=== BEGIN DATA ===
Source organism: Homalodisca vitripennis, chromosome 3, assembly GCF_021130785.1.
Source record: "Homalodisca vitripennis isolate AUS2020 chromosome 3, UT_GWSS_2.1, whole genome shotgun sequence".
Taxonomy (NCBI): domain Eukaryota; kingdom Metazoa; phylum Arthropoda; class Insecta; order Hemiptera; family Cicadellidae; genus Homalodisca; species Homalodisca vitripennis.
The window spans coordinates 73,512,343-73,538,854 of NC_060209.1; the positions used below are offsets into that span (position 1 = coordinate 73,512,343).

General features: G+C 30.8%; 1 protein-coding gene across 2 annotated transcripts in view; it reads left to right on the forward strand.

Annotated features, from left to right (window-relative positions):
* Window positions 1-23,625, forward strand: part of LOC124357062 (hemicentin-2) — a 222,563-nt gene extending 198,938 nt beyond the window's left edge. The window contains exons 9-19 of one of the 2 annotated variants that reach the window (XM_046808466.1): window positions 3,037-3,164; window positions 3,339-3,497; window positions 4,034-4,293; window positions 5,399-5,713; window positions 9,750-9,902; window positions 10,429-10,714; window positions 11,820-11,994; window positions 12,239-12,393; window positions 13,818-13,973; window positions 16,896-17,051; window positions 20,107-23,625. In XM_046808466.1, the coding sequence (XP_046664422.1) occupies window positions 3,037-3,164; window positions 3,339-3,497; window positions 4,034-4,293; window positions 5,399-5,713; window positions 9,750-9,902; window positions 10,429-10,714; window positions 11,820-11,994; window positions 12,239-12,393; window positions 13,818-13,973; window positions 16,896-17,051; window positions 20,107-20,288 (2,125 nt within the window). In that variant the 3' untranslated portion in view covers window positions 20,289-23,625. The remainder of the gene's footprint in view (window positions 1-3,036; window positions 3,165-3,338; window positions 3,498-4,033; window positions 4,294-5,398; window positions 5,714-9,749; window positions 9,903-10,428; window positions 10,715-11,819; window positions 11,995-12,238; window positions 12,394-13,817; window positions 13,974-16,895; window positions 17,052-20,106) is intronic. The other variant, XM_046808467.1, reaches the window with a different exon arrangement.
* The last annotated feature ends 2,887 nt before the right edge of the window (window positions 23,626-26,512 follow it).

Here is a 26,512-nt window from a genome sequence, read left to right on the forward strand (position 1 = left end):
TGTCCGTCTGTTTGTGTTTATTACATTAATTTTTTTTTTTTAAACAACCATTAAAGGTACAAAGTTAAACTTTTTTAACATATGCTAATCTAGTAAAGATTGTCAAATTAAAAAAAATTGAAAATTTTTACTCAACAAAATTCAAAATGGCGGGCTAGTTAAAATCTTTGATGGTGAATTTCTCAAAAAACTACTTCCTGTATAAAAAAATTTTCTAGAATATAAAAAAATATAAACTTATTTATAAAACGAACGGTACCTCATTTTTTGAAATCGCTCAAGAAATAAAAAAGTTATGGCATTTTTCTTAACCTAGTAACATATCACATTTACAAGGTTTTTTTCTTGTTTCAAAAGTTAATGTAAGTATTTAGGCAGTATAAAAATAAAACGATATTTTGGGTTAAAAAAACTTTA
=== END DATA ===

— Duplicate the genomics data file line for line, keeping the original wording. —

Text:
Source organism: Homalodisca vitripennis, chromosome 3, assembly GCF_021130785.1.
Source record: "Homalodisca vitripennis isolate AUS2020 chromosome 3, UT_GWSS_2.1, whole genome shotgun sequence".
Taxonomy (NCBI): domain Eukaryota; kingdom Metazoa; phylum Arthropoda; class Insecta; order Hemiptera; family Cicadellidae; genus Homalodisca; species Homalodisca vitripennis.
The window spans coordinates 73,512,343-73,538,854 of NC_060209.1; the positions used below are offsets into that span (position 1 = coordinate 73,512,343).

General features: G+C 30.8%; 1 protein-coding gene across 2 annotated transcripts in view; it reads left to right on the forward strand.

Annotated features, from left to right (window-relative positions):
* Window positions 1-23,625, forward strand: part of LOC124357062 (hemicentin-2) — a 222,563-nt gene extending 198,938 nt beyond the window's left edge. The window contains exons 9-19 of one of the 2 annotated variants that reach the window (XM_046808466.1): window positions 3,037-3,164; window positions 3,339-3,497; window positions 4,034-4,293; window positions 5,399-5,713; window positions 9,750-9,902; window positions 10,429-10,714; window positions 11,820-11,994; window positions 12,239-12,393; window positions 13,818-13,973; window positions 16,896-17,051; window positions 20,107-23,625. In XM_046808466.1, the coding sequence (XP_046664422.1) occupies window positions 3,037-3,164; window positions 3,339-3,497; window positions 4,034-4,293; window positions 5,399-5,713; window positions 9,750-9,902; window positions 10,429-10,714; window positions 11,820-11,994; window positions 12,239-12,393; window positions 13,818-13,973; window positions 16,896-17,051; window positions 20,107-20,288 (2,125 nt within the window). In that variant the 3' untranslated portion in view covers window positions 20,289-23,625. The remainder of the gene's footprint in view (window positions 1-3,036; window positions 3,165-3,338; window positions 3,498-4,033; window positions 4,294-5,398; window positions 5,714-9,749; window positions 9,903-10,428; window positions 10,715-11,819; window positions 11,995-12,238; window positions 12,394-13,817; window positions 13,974-16,895; window positions 17,052-20,106) is intronic. The other variant, XM_046808467.1, reaches the window with a different exon arrangement.
* The last annotated feature ends 2,887 nt before the right edge of the window (window positions 23,626-26,512 follow it).

Here is a 26,512-nt window from a genome sequence, read left to right on the forward strand (position 1 = left end):
TGTCCGTCTGTTTGTGTTTATTACATTAATTTTTTTTTTTTAAACAACCATTAAAGGTACAAAGTTAAACTTTTTTAACATATGCTAATCTAGTAAAGATTGTCAAATTAAAAAAAATTGAAAATTTTTACTCAACAAAATTCAAAATGGCGGGCTAGTTAAAATCTTTGATGGTGAATTTCTCAAAAAACTACTTCCTGTATAAAAAAATTTTCTAGAATATAAAAAAATATAAACTTATTTATAAAACGAACGGTACCTCATTTTTTGAAATCGCTCAAGAAATAAAAAAGTTATGGCATTTTTCTTAACCTAGTAACATATCACATTTACAAGGTTTTTTTCTTGTTTCAAAAGTTAATGTAAGTATTTAGGCAGTATAAAAATAAAACGATATTTTGGGTTAAAAAAACTTTA